COGNATE REQUIREMENT (6-credits) courses elected outside of those taught by ALC from either or both of the following: 1) theory or methodology courses that focus on a discipline complementary to Asian studies rather than on Asia (e.g. LING 374: Language and Culture offered by Linguistics), or 2) courses in the student's sub-major offered by a different department and not listed under ASIAN (e.g. a Japanese Studies major could take HISTORY 451: Japan's Modern Transformations offered by the Department of History). The department maintains a list of recommended cognate courses for each sub-major.
Asian Studies FAQs
When should I declare an Asian Studies major?
You should declare a major once you have met the prerequisite: first-year proficiency in an Asian language applicable to the declared sub-major. Students are encouraged to come in for advising appointments as soon as they know that they wish to pursue an Asian Studies major. That way, you can discuss a plan of study that will allow you to begin working on the requirements even before the prerequisites are complete.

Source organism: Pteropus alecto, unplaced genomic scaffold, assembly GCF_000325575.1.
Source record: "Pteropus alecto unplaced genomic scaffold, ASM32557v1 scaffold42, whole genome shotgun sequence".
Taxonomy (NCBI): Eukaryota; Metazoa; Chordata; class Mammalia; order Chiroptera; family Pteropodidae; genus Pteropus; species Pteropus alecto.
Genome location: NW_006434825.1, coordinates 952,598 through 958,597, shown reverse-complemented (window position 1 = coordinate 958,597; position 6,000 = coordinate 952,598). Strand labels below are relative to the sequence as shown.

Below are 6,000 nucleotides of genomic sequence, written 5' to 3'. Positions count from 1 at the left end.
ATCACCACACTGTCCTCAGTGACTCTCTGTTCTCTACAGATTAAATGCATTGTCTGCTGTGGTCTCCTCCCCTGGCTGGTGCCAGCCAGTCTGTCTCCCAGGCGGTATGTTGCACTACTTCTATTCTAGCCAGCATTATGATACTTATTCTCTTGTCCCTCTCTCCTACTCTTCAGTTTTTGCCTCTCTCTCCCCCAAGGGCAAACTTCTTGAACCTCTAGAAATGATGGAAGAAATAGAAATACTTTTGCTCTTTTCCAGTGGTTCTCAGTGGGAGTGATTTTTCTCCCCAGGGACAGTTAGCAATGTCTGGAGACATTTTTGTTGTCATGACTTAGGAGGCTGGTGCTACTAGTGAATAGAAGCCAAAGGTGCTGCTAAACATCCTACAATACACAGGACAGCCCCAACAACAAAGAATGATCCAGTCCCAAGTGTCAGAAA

Can I declare more than one sub-major?
No. The way that the major is written, students can only declare one sub-major. Students often incorporate courses that focus on another area of interest through the Breadth Requirement. Students may also discuss with an advisor how they can incorporate course work focusing on multiple areas of Asia elsewhere within the requirements. Students seeking to focus on more than one area of Asia can also consider pursuing an Asian Languages and Cultures minor, thus giving you valuable skills in two Asian languages and additional applicable culture coursework in the second area of interest.
Can I get a major and a minor within ALC?
Yes. Students wishing to focus on more than one area and language are encouraged to declare both a major and an Asian Languages and Cultures minor. Know that the focus of the major and the minor cannot be the same and the course work should not overlap. For instance, a student getting a Chinese Studies major should not get a Chinese language minor.